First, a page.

interview | Magic Dirt (1996) – Interview with Adalita

(check surnames, ta!)

Anyone who has ever dared to try slipping on a little Magic Dirt before bedtime has made two fatal errors: wartime test have proven that it is difficult to sleep to the screams of landing aircraft and two, ah, the old sit-bolt-upright-in-bed secret track conspiracy.

Magic Dirt’s previous two EPs, Signs Of Satanic Youth and Life Was Better, combined the best elements of these wartime atrocities, the croon, scrowl and hysterical scream of Adalita and a totally feedback-hidden pop sensibility that was best heard through industrial earmuffs. Yep, real desert flower stuff!

So who was I to argue that the advanced copy of Magic Dirt’s debut album, Friends In Danger, came on a tape which sounded like it was recorded from one mono tape deck to another?

“Aaarrgh, that would have been weird!” bellows Adalita, thoroughly excited that someone may have actually engineered this gimmick for their sprawling new noise masterpiece, Friends In Danger. With feedback arias which truly sound like opera soloists, driving rhythms which put other rhythm sections to shame and forever the anguish of Adalita’s violent guitar and voice bursts, Magic Dirt’s graduation to the long player is glorious stripped-back guitar sonics for the garage punk in all of us and totally suited to my dodgy cassette dub.

“We pulled some really bizarre sounds out of our studio,” Adalita confirms, it wasn’t just me. “I think there were some other forces at work while we were recording it. It’s just, ah, pretty unnerving in places. All the songs seem to be linked by this invisible thread, a dark feeling which I am very pleased with.”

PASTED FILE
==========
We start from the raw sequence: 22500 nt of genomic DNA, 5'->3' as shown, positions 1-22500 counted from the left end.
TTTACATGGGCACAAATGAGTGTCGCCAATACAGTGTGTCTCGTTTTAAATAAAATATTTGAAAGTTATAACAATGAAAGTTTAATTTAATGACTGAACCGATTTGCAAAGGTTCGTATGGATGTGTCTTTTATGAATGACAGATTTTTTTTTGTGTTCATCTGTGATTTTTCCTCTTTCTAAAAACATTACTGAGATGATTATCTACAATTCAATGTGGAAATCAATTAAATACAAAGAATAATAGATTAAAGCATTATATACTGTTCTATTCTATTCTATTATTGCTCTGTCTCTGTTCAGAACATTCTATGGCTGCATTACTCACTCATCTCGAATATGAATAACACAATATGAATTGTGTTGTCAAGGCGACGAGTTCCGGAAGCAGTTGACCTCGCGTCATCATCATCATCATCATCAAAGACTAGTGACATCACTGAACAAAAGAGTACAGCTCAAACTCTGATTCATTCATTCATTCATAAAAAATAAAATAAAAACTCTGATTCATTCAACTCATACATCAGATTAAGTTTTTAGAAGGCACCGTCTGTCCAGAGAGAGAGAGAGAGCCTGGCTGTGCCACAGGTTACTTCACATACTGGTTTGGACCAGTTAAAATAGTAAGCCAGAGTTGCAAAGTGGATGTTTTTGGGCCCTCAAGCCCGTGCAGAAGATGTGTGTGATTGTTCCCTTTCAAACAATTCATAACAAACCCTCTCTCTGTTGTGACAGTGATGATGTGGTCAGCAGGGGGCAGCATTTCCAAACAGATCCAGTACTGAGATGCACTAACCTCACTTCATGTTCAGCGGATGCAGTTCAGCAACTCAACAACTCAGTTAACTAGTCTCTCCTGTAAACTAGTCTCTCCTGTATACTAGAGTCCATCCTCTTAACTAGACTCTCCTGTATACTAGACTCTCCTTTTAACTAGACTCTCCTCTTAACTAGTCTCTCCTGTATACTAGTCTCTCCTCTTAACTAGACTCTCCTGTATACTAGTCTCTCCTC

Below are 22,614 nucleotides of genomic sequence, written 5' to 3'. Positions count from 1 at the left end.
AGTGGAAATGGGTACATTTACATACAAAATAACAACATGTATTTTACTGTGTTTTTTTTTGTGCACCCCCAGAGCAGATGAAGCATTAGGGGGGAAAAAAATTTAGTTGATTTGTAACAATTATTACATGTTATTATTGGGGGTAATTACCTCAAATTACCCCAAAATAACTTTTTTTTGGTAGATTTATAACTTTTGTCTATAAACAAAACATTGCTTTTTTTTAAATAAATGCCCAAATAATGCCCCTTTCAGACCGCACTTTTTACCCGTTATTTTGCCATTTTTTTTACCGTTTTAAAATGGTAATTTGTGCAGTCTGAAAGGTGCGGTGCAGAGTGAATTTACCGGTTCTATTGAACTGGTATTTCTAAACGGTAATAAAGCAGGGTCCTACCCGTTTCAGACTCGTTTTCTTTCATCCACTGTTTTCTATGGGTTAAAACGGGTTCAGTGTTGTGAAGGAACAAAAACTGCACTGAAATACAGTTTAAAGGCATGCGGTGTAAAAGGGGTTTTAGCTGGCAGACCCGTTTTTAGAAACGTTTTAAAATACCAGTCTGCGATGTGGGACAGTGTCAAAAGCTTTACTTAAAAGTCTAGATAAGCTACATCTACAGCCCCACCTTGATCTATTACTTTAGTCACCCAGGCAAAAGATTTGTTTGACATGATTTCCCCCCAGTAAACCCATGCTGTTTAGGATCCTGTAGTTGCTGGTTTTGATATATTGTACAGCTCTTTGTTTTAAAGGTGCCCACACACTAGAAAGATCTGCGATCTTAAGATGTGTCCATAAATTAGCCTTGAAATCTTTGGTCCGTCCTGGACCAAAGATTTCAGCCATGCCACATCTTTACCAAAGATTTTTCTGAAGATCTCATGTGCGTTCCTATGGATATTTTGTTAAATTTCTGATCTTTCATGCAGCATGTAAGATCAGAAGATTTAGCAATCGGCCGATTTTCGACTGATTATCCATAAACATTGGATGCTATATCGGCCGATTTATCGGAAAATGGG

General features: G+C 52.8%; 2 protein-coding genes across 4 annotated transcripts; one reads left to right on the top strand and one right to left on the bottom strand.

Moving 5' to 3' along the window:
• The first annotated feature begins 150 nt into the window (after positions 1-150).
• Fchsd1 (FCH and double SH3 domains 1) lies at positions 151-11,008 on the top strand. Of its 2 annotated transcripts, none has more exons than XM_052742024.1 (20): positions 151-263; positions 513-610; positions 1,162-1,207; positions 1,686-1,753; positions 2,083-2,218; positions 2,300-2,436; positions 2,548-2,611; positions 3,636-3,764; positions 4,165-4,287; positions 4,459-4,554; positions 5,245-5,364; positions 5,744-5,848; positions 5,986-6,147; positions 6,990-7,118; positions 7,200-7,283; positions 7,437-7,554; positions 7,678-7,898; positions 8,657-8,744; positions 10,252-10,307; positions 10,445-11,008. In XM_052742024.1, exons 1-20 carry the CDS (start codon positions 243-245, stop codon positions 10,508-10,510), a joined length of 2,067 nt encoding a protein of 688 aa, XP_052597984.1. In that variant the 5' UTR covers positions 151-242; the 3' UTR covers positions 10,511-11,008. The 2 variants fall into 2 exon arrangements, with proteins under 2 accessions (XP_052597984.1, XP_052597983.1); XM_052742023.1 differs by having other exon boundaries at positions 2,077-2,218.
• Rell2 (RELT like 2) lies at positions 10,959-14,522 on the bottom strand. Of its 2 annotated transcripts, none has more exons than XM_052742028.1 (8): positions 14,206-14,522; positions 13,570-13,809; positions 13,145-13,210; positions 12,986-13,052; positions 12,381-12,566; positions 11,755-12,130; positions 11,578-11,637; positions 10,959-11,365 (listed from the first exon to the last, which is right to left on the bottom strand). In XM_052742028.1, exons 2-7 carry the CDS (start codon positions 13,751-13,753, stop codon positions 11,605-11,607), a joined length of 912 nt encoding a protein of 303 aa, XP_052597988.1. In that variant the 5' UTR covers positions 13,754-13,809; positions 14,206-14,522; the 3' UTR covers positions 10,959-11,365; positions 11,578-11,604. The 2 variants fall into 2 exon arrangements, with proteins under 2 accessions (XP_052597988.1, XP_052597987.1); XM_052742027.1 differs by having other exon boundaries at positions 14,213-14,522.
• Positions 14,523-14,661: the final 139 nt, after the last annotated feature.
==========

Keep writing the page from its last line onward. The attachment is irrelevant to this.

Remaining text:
It was their almost radio-friendly song Ice, from their 1994 EP Life Was Better, which saw Magic Dirt last come to the attention of anyone interested in Geelong noise and general feedback experimentation. Life Was Better subsequently floated around in the indie charts for most of 1995, their tour here a while back teaming them up with the equally sonic-craftsmenlike Verona.

“God, I’m sick of hearing Ice (laughs). It’s definitely the strangest song I’ve ever written, all those vocal effects, I still find it very weird. It took us all pretty much by surprise – a song that still baffles me and yet somehow got all this airplay and became this hit single thing.

“But we’re not hunting for singles for this album, basically because it would defeat the purpose of making the album this one collective noise flow. There’s a couple of sorta poppy songs on Friends, like Sparrow and Heavy Business,” she somewhat gags, “which are kind of light. But yeah, it’s definitely noisy.”

Magic Dirt thundered out of the Geelong scene in what seems an age ago, a scene which continues to uncover a swell of angry punk bands. “It’s definitely its own cocoon,” Adalita said. “There is a lot of attitude in Geelong, a lot of unemployment, a lot of depression. When you play at the only place in town it toughens you up a bit because you will get paid out on, whatever you do. You know, damned if you do, damned if you don’t.”

What they have done is tour most of Australia on the backs of two EPs, with Friends In Danger taking them, for the past year, into the studio under the production paws of Paul McKercher, fellow producer of their current tour buddies Tumbleweed. Just coming off an East Coast fling with The Archers Of Loaf, what are we to expect of the 1996 version of Magic Dirt in Perth?

“Just bring your ear plugs and get off your head, then just watch,” Adalita laughs again crazily, her manic chuckle adding another frightening edge to my late night listenings of Friends In Danger.